Fools in Love

After a shaky start, Wadsworth's latest captures the comedy of heartache.

HANG ON DURING the first act of the Marivaux romantic comedy The Triumph of Love (playing through Saturday, Feb. 15 at the Seattle Repertory Theatre) and you're in for what you have every right to expect from a Stephen Wadsworth production: The celebratory feeling that everything old is new again—or better, that nothing good and true ever really ages in the first place. Wadsworth's gift as a director is why you should endure a mischievous Harlequin prancing through an 18th-century French text. His Triumph has a grasp of the affectingly universal: By 10 o'clock, you'll be sighing with the knowledge that people following their dumbstruck hearts have been making complete asses of themselves long before you ever did.

Oh, that first act, though. I suspect that some of the stiffness is studied—the reining in of emotion before the explosive reward—and that some was opening-night awkwardness. Either way, you won't find much laughter in the first third, though the clumsy fist of exposition cracking you upside the head might give you a new appreciation for Cliffs Notes. Try to relax and you'll get what you need of the conventionally convoluted back story: L鯮ide (Jennifer Erin Roberts) is a good-hearted princess whose family usurped the throne from a previous generation. Agis (Adam Greer), grown son of the outcast clan, has had his mind poisoned against the innocent princess by his self-righteous philosopher uncle Hermocrate (Frank Corrado) and severe spinster aunt L鯮tine (Sharon Lockwood), who have raised him as their ward. The princess L鯮ide has fallen for Agis after furtively spotting him in the forest and attempts to get into his good graces by, as per 18th-century theater logic, disguising herself as a man, with help from her maid, Corine (Mary Bacon), a duplicitous gardener (Burton Curtis) on Hermocrate's estate, and the rambunctious Harlequin (Don Donohoe) who acts as Hermocrate's valet.

From here on out, the confusion is bouncy, intentional, and fueled by some sharp performers working under Wadsworth's deft hand. He scores by upping the homoeroticism of L鯮ide's "friendship" with Agis, and Greer responds with a dewy and very funny innocence. The princess, desperately struggling to maintain her charade until she can confess to her true love, is not only dealing with Agis' sexual naﶥt頢ut also romancing both the philosopher (who has uncovered her disguise) and the spinster (who hasn't). Roberts' fierce elegance is something to see when she's on fire; L鯮ide's flailing, silver-tongued, on-the-spot deceptions—stringing both of the stuffy elders along by feverishly claiming that her lust for each is uncontrollable—are among the show's peak moments.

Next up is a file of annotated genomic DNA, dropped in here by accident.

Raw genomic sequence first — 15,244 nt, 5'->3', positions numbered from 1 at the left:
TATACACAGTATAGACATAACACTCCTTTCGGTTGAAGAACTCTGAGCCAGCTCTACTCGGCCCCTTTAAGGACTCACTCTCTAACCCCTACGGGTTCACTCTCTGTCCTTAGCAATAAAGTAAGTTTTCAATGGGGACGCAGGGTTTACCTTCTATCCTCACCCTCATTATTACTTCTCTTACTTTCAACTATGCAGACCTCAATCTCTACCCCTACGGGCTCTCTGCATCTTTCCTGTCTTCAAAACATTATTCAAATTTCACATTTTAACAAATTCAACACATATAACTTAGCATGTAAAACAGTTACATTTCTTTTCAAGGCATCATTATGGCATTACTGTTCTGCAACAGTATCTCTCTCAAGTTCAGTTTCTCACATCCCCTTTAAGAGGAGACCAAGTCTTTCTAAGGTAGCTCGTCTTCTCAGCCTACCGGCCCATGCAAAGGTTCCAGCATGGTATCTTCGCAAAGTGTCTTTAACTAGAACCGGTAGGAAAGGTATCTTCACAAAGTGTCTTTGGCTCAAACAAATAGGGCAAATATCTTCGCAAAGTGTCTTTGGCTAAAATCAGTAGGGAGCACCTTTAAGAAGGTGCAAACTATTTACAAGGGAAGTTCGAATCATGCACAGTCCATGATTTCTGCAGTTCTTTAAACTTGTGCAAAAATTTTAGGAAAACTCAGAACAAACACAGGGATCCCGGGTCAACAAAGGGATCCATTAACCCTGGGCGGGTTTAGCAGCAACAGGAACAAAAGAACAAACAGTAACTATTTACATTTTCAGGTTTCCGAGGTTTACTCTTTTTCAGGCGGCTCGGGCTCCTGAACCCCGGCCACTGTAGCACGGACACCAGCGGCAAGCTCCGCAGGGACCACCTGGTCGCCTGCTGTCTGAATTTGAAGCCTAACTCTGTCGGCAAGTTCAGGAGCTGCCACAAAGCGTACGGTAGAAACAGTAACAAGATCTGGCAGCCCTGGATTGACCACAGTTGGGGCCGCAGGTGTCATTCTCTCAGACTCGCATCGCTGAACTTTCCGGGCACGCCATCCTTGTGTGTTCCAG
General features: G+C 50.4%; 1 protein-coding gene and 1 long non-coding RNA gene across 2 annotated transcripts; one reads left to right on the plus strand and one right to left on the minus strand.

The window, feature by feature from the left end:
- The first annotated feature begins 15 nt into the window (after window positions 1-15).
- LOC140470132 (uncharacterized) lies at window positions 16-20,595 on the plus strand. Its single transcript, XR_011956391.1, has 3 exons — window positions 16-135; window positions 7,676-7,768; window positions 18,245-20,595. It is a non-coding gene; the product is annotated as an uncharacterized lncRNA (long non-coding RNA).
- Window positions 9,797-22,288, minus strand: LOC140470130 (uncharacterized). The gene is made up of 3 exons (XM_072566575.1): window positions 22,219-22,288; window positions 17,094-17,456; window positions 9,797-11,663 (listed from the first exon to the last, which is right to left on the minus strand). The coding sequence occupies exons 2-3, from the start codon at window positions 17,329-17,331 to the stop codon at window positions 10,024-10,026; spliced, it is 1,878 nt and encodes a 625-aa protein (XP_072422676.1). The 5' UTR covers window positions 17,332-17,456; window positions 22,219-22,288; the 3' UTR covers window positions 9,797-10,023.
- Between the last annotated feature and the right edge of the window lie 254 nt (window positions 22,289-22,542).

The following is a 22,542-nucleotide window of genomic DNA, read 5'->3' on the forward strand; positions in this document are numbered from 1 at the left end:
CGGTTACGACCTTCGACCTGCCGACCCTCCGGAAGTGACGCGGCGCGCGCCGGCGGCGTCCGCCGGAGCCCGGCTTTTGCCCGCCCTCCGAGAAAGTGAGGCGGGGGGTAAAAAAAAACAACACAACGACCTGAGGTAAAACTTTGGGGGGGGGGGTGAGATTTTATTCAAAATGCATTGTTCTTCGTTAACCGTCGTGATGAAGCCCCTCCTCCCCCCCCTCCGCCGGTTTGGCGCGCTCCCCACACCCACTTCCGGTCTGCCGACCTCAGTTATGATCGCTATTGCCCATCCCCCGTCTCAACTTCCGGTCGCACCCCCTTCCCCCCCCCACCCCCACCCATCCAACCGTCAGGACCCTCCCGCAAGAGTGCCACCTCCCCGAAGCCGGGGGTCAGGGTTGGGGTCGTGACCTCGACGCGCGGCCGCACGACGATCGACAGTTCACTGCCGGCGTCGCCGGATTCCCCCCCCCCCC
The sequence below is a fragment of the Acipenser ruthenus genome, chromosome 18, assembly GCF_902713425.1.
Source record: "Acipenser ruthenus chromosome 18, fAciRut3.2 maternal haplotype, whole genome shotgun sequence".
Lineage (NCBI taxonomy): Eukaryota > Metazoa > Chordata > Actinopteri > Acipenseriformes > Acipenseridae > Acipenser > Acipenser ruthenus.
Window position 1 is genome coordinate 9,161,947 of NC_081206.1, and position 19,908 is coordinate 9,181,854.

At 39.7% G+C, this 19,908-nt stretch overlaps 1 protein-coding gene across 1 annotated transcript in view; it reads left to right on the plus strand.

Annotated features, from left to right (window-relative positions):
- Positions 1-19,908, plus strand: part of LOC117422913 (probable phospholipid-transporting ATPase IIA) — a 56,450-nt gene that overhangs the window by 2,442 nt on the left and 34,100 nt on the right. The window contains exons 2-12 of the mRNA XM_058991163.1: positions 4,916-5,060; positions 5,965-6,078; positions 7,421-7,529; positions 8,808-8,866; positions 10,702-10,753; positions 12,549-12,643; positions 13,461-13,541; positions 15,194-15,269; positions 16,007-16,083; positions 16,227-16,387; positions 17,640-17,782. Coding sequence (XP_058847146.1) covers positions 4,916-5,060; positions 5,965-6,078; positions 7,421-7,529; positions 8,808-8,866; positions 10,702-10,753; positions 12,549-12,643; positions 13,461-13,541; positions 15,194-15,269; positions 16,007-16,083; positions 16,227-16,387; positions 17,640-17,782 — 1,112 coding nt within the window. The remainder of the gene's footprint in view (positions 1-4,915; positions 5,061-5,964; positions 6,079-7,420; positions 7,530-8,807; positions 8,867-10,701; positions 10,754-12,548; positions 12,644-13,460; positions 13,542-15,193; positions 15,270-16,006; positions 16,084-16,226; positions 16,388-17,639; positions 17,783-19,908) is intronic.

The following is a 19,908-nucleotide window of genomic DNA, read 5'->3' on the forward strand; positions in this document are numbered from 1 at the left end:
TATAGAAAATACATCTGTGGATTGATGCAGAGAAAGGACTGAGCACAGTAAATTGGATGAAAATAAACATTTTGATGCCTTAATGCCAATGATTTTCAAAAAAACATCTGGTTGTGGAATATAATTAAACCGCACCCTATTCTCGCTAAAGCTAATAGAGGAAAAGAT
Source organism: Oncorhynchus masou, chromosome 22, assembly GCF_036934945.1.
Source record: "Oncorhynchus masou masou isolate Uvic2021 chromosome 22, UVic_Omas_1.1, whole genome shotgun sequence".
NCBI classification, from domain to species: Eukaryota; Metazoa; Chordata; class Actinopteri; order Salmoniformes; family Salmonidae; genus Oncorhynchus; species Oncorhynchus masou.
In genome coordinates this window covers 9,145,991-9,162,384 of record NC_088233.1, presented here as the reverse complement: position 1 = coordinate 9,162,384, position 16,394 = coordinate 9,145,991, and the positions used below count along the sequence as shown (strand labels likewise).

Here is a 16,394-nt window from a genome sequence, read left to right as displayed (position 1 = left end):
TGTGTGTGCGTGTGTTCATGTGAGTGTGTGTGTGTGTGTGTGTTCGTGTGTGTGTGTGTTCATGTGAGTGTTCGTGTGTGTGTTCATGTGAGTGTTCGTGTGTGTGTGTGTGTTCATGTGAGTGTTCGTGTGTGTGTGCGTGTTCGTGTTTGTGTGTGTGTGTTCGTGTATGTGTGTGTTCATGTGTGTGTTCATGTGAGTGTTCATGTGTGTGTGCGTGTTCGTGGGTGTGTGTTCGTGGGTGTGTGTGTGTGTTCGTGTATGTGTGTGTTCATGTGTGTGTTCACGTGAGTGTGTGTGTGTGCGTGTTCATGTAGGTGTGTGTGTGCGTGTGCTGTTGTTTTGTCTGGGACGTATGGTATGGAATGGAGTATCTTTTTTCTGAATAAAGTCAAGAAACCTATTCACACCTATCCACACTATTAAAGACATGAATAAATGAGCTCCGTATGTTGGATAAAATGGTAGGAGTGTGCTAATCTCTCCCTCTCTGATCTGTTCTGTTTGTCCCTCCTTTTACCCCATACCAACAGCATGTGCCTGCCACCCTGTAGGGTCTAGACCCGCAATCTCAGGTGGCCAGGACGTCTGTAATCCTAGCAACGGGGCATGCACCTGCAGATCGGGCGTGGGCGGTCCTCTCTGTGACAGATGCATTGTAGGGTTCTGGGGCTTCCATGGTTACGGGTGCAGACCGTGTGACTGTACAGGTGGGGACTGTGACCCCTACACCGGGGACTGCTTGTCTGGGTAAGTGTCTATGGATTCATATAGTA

Wadsworth can get a little grand, and when he goes for obvious flourishes, it takes the pleasure out of thinking you've discovered the play's merits on your own terms. An over-choreographed Harlequin is the main victim of the director's penchant for extravagant pantomime; Donohoe is always a bright, rubbery presence, but often seems to move here under the thumb of a director goofing with a remote control in the wings.

Wadsworth's mastery of Marivaux lies more in his illumination of the playwright's compassionate mockery—the tone of the production is a careful dance between hilarity and heartbreak. There is a lovely recognition here of the humanity in even the most foolish of souls. Corrado and Lockwood, in marvelously calibrated comic distress, become uptight buffoons whose amorous falls leave palpable bruises; their amusing romantic awakenings are filled with crushing defeat. "How weak we are," Hermocrate marvels—his entire estate has been reduced to effusive idiots frothing at the promise of being loved, and they look awfully familiar.

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